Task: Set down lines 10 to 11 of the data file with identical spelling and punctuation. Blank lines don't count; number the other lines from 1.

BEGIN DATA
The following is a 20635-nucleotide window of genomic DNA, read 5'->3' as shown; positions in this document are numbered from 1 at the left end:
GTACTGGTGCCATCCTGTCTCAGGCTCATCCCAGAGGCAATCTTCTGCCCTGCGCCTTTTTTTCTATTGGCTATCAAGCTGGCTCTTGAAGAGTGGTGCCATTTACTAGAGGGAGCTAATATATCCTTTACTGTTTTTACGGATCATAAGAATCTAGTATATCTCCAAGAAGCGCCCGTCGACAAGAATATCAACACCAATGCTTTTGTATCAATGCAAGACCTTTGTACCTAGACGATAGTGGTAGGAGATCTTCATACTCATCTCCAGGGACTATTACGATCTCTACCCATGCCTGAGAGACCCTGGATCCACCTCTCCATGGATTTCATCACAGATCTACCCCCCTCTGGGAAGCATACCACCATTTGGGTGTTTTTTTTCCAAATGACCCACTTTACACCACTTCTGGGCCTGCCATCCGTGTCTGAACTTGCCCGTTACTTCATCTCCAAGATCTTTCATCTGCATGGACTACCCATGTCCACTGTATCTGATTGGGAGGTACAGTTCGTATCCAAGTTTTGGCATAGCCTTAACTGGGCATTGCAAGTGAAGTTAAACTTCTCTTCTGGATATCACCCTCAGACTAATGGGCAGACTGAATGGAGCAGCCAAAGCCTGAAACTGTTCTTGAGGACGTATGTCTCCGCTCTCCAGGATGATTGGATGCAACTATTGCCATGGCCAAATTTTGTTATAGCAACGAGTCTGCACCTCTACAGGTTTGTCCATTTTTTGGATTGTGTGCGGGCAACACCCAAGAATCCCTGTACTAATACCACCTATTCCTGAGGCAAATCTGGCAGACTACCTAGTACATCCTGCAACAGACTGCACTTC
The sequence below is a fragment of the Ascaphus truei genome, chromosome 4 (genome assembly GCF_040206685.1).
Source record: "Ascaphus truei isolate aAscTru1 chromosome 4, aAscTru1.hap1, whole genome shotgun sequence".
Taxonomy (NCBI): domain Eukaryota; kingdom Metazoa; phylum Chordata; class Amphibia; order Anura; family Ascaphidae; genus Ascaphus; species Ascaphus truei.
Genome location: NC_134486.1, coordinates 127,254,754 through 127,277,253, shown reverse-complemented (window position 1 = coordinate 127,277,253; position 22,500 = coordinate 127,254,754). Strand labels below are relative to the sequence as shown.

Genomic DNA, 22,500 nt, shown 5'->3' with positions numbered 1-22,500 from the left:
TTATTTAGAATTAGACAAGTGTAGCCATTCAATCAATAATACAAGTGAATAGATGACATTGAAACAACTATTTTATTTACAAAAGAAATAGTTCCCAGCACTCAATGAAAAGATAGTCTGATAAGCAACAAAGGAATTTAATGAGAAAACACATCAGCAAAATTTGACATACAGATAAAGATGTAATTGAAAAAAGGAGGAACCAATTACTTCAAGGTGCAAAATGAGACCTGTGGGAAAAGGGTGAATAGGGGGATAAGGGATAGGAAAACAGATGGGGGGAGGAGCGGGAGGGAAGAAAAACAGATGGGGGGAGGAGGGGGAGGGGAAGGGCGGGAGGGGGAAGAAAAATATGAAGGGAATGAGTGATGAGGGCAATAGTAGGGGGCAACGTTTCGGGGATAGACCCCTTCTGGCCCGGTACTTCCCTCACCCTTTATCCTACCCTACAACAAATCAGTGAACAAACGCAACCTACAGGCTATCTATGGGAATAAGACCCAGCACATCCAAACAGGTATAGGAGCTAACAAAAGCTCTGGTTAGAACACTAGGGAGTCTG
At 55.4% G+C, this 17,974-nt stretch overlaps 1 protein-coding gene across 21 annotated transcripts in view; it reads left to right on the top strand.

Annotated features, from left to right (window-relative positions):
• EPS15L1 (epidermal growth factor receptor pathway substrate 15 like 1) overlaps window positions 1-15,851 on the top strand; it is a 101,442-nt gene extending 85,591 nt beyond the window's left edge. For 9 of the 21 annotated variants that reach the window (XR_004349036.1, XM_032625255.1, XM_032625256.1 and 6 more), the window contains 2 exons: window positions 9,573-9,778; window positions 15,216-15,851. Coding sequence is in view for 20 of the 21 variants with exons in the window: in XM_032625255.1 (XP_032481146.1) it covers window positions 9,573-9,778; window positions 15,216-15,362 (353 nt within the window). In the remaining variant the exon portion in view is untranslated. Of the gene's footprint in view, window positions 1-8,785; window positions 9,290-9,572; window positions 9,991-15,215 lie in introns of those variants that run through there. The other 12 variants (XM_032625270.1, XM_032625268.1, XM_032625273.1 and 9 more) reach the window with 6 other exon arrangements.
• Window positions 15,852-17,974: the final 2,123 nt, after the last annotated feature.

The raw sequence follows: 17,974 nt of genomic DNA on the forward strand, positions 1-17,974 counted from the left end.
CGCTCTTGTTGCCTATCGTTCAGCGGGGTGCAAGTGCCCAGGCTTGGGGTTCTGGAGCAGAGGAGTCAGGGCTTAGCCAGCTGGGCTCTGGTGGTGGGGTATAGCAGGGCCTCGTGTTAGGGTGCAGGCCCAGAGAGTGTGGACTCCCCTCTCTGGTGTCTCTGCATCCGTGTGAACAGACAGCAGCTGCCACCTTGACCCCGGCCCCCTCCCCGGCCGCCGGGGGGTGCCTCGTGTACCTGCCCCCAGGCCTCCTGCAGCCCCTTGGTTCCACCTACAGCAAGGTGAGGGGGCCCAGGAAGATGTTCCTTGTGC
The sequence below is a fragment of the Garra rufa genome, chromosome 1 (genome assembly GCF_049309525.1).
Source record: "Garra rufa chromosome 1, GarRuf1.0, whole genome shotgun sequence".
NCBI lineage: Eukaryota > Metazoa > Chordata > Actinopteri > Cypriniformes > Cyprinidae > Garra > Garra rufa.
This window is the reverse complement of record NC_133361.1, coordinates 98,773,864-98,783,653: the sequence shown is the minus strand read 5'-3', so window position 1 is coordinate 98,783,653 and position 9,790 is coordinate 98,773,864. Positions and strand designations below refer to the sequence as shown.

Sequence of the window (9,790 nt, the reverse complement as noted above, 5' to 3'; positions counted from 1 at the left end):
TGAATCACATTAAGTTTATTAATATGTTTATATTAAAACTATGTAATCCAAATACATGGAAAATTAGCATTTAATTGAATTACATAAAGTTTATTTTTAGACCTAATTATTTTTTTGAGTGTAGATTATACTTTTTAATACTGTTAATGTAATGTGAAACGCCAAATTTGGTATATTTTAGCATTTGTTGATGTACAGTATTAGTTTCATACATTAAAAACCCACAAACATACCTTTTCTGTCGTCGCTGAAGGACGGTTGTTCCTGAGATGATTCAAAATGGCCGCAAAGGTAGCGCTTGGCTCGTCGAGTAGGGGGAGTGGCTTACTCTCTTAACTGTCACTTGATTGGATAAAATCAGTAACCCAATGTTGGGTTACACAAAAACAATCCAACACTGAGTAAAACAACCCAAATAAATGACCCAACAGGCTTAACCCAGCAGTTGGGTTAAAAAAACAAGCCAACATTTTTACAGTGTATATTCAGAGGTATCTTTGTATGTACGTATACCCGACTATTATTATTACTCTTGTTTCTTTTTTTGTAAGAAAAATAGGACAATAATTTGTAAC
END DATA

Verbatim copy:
Annotated features, from left to right (window-relative positions):
• EPS15L1 (epidermal growth factor receptor pathway substrate 15 like 1) overlaps window positions 1-15,851 on the top strand; it is a 101,442-nt gene extending 85,591 nt beyond the window's left edge. For 9 of the 21 annotated variants that reach the window (XR_004349036.1, XM_032625255.1, XM_032625256.1 and 6 more), the window contains 2 exons: window positions 9,573-9,778; window positions 15,216-15,851. Coding sequence is in view for 20 of the 21 variants with exons in the window: in XM_032625255.1 (XP_032481146.1) it covers window positions 9,573-9,778; window positions 15,216-15,362 (353 nt within the window). In the remaining variant the exon portion in view is untranslated. Of the gene's footprint in view, window positions 1-8,785; window positions 9,290-9,572; window positions 9,991-15,215 lie in introns of those variants that run through there. The other 12 variants (XM_032625270.1, XM_032625268.1, XM_032625273.1 and 9 more) reach the window with 6 other exon arrangements.